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I have been prompted to write this article by the FIR filed by the Delhi chief minister against the minister of petroleum, chairman of Reliance Industries and a number of others. I am not concerned about the specifics of the charges. Some are sub-judice and others will no doubt be investigated by the relevant authorities. I am also not concerned about the ulterior drivers behind these charges. I have no political axe to grind, nor any commercial involvement with the hydrocarbons industry. I left Shell more than a year ago. What I am concerned about is the lack of understanding of the oil and gas industry shown by people in power in their public pronouncements. In and of itself, this would not be cause for worry, but given that these statements have received wide currency, I am concerned at the negative signals this sends to investors. I have 35 years of experience in the hydrocarbons industry, and draw on this experience to provide an objective answer to the four questions that have been raised. Hopefully, these answers will elevate the quality of debate.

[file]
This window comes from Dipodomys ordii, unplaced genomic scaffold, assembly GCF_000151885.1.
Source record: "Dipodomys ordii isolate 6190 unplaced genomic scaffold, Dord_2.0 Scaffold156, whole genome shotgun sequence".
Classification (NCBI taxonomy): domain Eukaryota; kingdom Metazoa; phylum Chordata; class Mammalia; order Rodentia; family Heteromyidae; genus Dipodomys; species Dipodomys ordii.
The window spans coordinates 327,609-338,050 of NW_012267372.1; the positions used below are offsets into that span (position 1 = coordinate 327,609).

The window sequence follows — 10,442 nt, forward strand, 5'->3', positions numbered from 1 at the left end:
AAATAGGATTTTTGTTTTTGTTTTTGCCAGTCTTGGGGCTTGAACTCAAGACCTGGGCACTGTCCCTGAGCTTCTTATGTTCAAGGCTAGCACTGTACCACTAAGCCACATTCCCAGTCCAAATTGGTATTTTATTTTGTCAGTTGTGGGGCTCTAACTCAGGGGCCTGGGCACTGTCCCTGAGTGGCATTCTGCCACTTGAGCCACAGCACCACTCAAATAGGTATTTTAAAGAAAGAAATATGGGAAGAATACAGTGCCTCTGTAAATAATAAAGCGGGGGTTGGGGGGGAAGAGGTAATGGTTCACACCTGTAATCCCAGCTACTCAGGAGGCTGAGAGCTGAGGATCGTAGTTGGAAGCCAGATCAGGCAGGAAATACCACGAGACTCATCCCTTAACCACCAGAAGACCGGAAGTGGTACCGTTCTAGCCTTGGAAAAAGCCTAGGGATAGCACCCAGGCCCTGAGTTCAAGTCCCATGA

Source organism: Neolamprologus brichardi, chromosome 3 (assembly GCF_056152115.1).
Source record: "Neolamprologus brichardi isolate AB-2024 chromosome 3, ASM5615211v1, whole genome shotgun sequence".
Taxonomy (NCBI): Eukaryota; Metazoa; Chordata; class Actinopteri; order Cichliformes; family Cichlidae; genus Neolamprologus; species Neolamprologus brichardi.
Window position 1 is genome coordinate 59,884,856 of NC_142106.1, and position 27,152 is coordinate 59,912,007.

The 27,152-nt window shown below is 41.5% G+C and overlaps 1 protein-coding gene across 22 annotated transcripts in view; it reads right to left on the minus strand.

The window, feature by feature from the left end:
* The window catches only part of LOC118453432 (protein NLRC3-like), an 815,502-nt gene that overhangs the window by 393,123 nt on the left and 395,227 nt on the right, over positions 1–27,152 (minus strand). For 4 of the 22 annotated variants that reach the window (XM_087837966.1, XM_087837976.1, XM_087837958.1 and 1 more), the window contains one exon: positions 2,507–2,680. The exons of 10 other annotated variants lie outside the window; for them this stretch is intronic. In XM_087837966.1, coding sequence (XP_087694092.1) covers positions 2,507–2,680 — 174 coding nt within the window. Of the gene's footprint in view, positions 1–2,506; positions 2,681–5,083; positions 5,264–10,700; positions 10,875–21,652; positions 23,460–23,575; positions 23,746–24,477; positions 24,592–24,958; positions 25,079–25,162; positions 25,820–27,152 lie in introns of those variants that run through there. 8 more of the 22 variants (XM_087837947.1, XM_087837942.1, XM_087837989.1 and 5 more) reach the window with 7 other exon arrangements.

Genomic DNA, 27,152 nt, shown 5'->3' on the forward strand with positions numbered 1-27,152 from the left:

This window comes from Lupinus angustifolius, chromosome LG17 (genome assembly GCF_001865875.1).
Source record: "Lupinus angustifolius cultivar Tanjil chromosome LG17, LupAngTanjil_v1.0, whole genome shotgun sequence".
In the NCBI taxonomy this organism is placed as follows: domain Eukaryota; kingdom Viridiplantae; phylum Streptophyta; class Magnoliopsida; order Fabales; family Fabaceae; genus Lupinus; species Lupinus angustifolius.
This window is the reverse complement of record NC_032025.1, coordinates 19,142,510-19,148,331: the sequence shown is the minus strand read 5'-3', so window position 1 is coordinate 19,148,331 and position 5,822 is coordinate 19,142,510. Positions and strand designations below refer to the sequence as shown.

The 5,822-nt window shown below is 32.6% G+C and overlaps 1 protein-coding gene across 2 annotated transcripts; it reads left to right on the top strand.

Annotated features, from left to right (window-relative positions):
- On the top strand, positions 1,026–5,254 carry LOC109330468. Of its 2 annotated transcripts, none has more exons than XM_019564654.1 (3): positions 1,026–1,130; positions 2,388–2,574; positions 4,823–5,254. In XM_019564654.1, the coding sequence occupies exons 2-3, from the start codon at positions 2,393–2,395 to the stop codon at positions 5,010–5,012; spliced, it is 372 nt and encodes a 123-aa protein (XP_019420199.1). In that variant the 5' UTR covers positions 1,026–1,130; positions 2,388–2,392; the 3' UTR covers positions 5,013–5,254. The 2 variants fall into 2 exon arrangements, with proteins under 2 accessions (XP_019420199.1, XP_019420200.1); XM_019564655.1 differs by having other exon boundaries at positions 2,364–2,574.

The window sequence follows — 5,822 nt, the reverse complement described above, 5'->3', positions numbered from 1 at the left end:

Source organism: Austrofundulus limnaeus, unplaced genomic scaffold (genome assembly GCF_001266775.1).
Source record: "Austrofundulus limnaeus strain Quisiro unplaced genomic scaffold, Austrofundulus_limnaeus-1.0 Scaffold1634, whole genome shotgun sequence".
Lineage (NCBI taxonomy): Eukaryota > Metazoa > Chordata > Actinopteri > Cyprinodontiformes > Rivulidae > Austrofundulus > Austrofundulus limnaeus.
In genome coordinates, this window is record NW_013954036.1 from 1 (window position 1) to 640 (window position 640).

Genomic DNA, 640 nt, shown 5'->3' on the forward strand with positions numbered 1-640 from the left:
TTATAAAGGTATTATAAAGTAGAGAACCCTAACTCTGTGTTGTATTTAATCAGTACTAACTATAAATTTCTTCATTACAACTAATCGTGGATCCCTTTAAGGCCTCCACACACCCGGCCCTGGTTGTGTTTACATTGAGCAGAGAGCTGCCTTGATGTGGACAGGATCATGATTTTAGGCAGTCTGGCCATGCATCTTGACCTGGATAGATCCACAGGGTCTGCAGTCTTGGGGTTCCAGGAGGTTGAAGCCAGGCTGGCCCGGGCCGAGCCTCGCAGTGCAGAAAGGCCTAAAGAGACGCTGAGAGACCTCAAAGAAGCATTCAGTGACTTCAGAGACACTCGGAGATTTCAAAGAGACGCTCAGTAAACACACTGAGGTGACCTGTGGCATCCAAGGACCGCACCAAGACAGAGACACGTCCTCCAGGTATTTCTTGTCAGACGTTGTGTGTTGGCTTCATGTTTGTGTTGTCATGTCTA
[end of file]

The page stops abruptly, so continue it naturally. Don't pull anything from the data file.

One, is there economic logic for increasing the price of gas from $4.20 per million British thermal unit (mmBtu) to $8 per mmBtu on April 1? The answer is yes. Unlike oil, there is no world price for gas. Oil has a global reference marker (Brent crude, West Texas Intermediate) and so there is little debate about its market price. There is no such marker for gas. It is currently sold for approximately $4 per mmBtu in the US; $6-8 per mmBtu in Europe, and around $16 per mmBtu in the Asia-Pacific region. When asked to determine a gas price for India, the Rangarajan committee decided to base it on a formula approximating the weighted average price across these three regions. This average was around $8 per mmBtu. Rangarajan could, of course, have adopted a different methodology. The committee could have considered the price major customers of gas would have been prepared to pay. Thus, a power plant fuelled by naphtha or LPG would be willing to